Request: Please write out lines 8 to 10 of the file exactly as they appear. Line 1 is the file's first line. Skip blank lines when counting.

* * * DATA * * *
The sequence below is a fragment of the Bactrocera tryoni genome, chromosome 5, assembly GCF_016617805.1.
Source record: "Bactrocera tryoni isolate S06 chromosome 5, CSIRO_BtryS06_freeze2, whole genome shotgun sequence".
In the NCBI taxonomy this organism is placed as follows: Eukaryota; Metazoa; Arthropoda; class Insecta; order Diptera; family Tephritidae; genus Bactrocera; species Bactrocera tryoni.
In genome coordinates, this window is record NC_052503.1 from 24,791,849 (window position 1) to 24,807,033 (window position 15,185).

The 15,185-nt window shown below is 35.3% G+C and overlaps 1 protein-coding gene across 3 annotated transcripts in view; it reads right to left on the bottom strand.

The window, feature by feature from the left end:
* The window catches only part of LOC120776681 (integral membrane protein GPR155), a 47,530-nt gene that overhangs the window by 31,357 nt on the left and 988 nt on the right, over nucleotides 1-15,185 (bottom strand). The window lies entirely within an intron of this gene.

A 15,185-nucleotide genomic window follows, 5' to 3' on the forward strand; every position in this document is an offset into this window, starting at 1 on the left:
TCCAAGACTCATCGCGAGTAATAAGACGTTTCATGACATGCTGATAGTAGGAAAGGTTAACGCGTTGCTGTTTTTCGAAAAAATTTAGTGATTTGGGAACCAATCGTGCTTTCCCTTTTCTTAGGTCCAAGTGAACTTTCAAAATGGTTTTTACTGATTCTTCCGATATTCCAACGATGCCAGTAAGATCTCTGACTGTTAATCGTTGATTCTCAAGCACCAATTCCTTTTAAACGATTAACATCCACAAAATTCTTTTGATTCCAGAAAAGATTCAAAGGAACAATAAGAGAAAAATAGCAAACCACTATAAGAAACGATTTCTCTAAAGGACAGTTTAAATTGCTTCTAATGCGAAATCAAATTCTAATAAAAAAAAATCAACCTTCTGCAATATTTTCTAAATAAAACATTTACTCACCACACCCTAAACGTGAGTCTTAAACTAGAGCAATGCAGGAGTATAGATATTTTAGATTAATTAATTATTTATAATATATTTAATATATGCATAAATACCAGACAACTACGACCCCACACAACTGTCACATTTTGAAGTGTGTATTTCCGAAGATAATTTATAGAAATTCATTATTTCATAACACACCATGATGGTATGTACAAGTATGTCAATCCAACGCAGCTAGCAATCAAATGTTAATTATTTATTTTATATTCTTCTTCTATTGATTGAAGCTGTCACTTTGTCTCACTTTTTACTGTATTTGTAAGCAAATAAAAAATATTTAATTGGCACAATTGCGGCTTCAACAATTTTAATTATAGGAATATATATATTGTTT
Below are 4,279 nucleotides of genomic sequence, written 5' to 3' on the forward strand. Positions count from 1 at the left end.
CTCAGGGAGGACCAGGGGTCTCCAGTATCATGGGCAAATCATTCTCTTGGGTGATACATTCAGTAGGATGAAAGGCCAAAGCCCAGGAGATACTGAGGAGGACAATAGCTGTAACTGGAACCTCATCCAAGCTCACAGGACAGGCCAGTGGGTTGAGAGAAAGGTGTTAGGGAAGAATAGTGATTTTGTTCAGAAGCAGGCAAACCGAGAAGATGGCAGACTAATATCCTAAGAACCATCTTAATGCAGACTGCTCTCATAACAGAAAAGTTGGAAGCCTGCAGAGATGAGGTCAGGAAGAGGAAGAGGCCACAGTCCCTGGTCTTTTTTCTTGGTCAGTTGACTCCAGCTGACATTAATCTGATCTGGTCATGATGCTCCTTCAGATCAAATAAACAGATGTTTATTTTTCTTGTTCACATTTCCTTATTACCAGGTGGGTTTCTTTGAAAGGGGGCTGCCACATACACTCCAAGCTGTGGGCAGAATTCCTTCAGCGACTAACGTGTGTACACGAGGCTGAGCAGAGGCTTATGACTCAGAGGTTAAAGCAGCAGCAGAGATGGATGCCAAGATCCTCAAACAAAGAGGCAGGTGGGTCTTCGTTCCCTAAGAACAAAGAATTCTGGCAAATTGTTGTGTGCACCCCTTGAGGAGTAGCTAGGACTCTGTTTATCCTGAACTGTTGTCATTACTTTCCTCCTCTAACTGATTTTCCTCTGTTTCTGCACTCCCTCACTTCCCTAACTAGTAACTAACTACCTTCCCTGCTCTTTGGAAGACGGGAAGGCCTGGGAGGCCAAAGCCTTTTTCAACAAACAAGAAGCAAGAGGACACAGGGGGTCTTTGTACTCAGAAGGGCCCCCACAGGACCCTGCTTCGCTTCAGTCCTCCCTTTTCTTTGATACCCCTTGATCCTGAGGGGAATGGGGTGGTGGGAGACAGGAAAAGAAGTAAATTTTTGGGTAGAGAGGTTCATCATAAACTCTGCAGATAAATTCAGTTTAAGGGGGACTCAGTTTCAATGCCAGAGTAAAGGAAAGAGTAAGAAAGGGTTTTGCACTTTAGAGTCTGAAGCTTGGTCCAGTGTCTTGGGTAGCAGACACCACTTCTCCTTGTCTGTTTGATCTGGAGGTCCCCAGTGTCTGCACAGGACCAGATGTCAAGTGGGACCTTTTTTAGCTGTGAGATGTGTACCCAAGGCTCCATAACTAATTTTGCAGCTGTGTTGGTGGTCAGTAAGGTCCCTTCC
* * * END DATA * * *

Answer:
A 15,185-nucleotide genomic window follows, 5' to 3' on the forward strand; every position in this document is an offset into this window, starting at 1 on the left:
TCCAAGACTCATCGCGAGTAATAAGACGTTTCATGACATGCTGATAGTAGGAAAGGTTAACGCGTTGCTGTTTTTCGAAAAAATTTAGTGATTTGGGAACCAATCGTGCTTTCCCTTTTCTTAGGTCCAAGTGAACTTTCAAAATGGTTTTTACTGATTCTTCCGATATTCCAACGATGCCAGTAAGATCTCTGACTGTTAATCGTTGATTCTCAAGCACCAATTCCTTTTAAACGATTAACATCCACAAAATTCTTTTGATTCCAGAAAAGATTCAAAGGAACAATAAGAGAAAAATAGCAAACCACTATAAGAAACGATTTCTCTAAAGGACAGTTTAAATTGCTTCTAATGCGAAATCAAATTCTAATAAAAAAAAATCAACCTTCTGCAATATTTTCTAAATAAAACATTTACTCACCACACCCTAAACGTGAGTCTTAAACTAGAGCAATGCAGGAGTATAGATATTTTAGATTAATTAATTATTTATAATATATTTAATATATGCATAAATACCAGACAACTACGACCCCACACAACTGTCACATTTTGAAGTGTGTATTTCCGAAGATAATTTATAGAAATTCATTATTTCATAACACACCATGATGGTATGTACAAGTATGTCAATCCAACGCAGCTAGCAATCAAATGTTAATTATTTATTTTATATTCTTCTTCTATTGATTGAAGCTGTCACTTTGTCTCACTTTTTACTGTATTTGTAAGCAAATAAAAAATATTTAATTGGCACAATTGCGGCTTCAACAATTTTAATTATAGGAATATATATATTGTTT
Below are 4,279 nucleotides of genomic sequence, written 5' to 3' on the forward strand. Positions count from 1 at the left end.